Despite the overall perception that modeling is a glamorous industry, it's no secret that models are often subject to grueling work hours, questionable payment practices (does free clothes count?), and sketchy clients. Up until now, however, there was no official or unofficial group designated to represent their interests.
Enter: The Model Alliance, a program founded by model and filmmaker Sara Ziff (creator of the documentary, "Picture Me") in partnership with fellow models like Coco Rocha and Jenna Sauers (who writes for Jezebel, among other places). The group has enlisted the help of such heavyweights as the CFDA and the Fordham Fashion Law School in order to bolster its capacity to help aid young models coping with problems as diverse as weight issues and photographers who snap unauthorized nude photos of them backstage (yes, that happens). In an online statement, Ziff points out:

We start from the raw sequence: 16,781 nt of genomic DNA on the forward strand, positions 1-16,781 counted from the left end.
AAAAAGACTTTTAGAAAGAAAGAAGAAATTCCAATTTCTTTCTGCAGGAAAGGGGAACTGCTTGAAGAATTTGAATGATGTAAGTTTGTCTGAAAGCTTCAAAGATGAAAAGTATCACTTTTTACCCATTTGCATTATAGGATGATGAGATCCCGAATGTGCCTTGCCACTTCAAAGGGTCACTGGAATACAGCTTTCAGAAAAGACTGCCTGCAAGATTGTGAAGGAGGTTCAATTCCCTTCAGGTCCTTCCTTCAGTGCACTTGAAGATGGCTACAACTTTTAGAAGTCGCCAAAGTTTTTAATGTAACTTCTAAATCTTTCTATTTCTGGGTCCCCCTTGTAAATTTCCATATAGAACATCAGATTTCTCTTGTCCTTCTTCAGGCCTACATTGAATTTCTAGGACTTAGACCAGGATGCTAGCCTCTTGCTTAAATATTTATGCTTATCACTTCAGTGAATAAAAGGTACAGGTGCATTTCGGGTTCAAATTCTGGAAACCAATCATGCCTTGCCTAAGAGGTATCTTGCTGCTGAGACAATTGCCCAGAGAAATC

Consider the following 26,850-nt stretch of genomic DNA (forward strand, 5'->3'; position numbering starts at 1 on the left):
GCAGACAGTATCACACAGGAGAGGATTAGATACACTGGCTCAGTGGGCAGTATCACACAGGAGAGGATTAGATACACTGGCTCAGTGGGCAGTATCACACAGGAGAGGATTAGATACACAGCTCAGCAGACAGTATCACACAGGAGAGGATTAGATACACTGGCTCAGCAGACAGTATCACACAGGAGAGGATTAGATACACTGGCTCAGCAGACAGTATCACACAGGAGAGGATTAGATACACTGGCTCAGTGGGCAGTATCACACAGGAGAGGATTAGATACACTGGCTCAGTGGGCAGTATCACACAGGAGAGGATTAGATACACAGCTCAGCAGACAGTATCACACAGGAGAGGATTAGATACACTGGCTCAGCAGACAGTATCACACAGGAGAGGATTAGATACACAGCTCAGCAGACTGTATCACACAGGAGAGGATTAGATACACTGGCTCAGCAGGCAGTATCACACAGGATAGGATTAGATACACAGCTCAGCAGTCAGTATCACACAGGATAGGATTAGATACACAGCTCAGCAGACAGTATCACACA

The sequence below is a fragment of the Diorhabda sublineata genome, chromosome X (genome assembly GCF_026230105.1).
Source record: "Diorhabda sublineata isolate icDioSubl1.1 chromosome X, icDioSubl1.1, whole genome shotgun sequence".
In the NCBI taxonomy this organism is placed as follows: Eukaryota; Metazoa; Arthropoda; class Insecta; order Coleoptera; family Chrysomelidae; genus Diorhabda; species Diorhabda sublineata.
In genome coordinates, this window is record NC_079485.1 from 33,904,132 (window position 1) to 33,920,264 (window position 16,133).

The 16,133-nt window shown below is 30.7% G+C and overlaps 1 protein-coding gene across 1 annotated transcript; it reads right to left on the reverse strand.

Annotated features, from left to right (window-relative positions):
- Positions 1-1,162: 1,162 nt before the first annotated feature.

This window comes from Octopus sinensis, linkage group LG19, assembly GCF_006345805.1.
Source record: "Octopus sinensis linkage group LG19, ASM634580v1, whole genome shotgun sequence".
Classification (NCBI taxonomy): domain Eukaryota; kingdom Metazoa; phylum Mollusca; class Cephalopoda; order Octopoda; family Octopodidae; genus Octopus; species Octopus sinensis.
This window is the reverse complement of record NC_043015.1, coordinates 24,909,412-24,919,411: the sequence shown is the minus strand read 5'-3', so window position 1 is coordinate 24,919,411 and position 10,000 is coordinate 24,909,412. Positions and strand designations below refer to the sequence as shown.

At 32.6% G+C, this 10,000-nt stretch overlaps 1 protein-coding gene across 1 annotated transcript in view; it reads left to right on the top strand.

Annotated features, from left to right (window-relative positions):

While I have been very fortunate in my modeling career, I have also seen firsthand how the industry often disregards child labor law, lacks financial transparency, encourages eating disorders, and blindly tolerates sexual abuse in the workplace. The lucrative careers of high-profile supermodels misrepresent the reality for most working models, who are young, mostly female, and uniquely vulnerable.
The non-profit's stated goals include supplying models with access to affordable health care, enforcing child labor laws, and promoting financial transparency -- all decidedly worthy goals. Indeed, modeling as an industry has come under the microscope more and more, between sexual harassment scandals and, recently, the CFDA's excellent Health Initiative. Here's to models getting the working conditions they deserve.